Discovery of NMP: The first controlled radical polymerisation
A number of observations were to lead to the discovery of nitroxide-mediated living radical polymerisation (NMP). One of the first systems Dave’s group studied in detail using nitroxide trapping is shown in Scheme 3 [Griffiths, Rizzardo and Solomon, 1982-b].
Compound (6) is of interest since there are two explanations for the way in which it formed. Either radical formed by abstraction from the methyl of the ester is significantly more reactive than the other radicals, or the alkoxyamine first formed (5), which is much less stable than the other alkoxyamines, and dissociates, adds monomer and is then trapped as (6).
A second observation was that during isolation and purification of the alkoxyamines, the characteristic nitroxide colour was observed, for example during recrystallisation.
And thirdly, in the specific case of the trapped dimer formed in the thermal polymerisation of styrene, Graeme Moad had observed changes in the cis-trans ratio (Scheme 4) [Moad and Solomon, unpublished observations].
Initially, this thermal instability was a problem, but they then realised its potential as a means of controlling termination. In 1984, they filed a patent which described nitroxides and alkoxyamines as a route to controlling the growth of radical polymerisation [Solomon, Rizzardo and Cacioli, 1986]. The term ‘living’ was used in this patent. The alkoxyamine could be an isolated and purified compound or it could be formed in situ; mixtures of the alkoxyamine and nitroxide were also used to minimise thermal polymerisation.
While the patent focused on low molecular weight polymers, it also gave examples of polymers with up to 230 repeat units (MW = 23 000). Table 1 summarises the examples of homo, co and graft polymers that were described. Later they were to use NMP to prepare microgels and star polymers [Abrol et al., 1997].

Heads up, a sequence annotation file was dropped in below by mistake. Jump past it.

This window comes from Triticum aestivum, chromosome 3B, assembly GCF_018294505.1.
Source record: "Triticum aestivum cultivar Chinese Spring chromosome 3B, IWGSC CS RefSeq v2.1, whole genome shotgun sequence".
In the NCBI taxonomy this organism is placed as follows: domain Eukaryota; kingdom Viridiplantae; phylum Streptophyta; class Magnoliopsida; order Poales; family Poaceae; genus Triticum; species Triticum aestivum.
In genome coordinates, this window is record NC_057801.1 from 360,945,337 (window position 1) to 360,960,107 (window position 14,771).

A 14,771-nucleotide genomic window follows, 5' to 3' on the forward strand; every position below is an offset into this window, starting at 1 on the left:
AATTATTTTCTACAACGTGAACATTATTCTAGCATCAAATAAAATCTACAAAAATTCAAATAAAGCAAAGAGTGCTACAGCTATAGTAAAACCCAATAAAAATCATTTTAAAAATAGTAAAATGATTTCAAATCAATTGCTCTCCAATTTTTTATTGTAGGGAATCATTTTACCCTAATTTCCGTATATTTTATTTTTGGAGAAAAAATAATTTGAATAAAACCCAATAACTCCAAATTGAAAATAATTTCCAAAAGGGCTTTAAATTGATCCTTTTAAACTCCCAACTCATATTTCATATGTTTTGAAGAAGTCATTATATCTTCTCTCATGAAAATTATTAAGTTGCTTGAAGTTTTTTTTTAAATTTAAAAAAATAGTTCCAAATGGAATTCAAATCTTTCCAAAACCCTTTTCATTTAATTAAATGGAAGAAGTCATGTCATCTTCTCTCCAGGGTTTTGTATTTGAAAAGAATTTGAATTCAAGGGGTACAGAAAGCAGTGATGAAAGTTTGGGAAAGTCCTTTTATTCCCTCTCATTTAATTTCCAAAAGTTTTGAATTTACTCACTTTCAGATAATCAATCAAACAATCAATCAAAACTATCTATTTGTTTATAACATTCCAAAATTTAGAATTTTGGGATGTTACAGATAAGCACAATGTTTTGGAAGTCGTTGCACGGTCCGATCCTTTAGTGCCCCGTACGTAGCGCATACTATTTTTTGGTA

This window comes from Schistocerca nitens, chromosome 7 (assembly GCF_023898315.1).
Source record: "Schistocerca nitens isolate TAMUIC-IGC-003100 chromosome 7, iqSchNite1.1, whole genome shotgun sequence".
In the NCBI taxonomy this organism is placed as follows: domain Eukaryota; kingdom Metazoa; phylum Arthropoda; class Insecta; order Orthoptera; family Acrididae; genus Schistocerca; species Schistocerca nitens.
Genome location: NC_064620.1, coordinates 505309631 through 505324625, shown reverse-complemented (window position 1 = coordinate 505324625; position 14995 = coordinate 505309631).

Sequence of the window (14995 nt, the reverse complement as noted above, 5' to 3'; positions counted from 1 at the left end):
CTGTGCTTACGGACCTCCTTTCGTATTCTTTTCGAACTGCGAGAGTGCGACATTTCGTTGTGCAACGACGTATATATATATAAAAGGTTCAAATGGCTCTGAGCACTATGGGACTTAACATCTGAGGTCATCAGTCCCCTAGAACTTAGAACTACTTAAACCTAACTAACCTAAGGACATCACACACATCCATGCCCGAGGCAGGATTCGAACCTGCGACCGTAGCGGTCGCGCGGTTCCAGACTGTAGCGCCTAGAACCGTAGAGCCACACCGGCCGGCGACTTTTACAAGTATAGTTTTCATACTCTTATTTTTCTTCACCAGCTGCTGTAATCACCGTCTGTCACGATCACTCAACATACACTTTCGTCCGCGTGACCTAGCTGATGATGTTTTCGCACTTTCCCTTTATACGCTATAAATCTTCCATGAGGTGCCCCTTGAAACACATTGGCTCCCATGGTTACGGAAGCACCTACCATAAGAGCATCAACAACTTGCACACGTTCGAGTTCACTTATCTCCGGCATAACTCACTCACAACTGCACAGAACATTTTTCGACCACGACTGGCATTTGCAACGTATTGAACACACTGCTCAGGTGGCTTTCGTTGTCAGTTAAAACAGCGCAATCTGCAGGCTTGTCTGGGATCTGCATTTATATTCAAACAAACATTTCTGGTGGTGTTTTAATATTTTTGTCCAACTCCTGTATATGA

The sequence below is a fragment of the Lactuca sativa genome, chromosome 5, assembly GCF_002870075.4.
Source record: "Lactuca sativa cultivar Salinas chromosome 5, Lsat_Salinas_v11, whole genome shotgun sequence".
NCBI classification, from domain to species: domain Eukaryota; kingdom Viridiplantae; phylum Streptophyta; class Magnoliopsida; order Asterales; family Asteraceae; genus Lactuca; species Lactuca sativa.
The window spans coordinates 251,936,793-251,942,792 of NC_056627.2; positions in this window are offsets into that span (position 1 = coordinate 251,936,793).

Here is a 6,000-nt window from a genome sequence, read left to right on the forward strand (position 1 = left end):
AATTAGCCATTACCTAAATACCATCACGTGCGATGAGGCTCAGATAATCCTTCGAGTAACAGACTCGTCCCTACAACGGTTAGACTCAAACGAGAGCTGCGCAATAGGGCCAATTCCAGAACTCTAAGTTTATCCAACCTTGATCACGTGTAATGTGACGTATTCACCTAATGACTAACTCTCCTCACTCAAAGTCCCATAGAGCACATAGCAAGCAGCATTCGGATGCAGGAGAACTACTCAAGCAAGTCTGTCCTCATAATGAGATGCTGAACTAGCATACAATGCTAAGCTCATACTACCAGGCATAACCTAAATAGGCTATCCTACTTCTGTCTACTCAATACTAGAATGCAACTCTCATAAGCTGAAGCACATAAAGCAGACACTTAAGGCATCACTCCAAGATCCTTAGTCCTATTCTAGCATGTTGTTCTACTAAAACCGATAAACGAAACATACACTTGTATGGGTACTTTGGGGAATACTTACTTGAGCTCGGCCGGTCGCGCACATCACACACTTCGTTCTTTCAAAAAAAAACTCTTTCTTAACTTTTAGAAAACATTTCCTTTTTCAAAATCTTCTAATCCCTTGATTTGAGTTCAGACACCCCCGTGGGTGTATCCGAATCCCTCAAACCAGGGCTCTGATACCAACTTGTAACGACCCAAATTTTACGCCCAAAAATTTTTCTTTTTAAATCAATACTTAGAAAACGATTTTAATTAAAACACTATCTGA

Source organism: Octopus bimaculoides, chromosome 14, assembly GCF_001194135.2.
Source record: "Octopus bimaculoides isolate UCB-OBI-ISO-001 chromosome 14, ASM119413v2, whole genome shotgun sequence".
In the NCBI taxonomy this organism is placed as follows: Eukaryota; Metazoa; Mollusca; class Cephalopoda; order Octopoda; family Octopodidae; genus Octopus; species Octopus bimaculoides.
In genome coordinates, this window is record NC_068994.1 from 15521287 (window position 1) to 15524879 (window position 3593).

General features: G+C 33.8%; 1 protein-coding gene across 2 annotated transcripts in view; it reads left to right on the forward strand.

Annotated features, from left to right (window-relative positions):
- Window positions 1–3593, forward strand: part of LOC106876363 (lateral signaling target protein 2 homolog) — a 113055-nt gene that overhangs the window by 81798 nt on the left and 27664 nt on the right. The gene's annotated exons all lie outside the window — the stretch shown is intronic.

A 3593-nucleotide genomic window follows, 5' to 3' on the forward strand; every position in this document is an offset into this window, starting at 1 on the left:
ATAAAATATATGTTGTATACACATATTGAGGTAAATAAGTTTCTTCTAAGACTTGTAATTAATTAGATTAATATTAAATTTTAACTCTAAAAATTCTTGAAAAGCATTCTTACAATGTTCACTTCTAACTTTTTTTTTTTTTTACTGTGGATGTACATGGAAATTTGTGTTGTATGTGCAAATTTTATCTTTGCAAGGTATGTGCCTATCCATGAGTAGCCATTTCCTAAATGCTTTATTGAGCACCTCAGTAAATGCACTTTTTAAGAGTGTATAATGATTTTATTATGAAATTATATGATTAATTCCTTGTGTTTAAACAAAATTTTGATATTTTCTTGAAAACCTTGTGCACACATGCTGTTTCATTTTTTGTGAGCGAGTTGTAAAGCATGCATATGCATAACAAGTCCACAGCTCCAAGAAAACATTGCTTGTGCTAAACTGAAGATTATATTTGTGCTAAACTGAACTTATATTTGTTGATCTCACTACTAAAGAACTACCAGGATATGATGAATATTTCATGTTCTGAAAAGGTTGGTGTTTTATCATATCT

The variation in alkoxyamine stability with monomer structure was also used to locate specific monomer residues as chain ends. For example, in styrene ‘ MMA copolymerisation it is possible, by controlling the temperature, to have all chain ends as styrene units since the alkoxyamine from styrene is more stable than that from MMA. This provides a means of locating functional groups at chain ends by the use of substituted styrenes [Moad and Solomon, unpublished observations].
Narrow polydispersity polymers and copolymers by NMP
The molecular weight distributions (MWDs) of most of the examples in their patent was broad, but Graeme Moad recognised the potential of this living system to prepare narrow polydispersity polymers by NMP. The theoretical requirements for narrow MWD were published [Johnson et al., 1990] and have since been demonstrated in a variety of systems by many workers [Georges et al., 1993, Macromolecules, 26, 2987].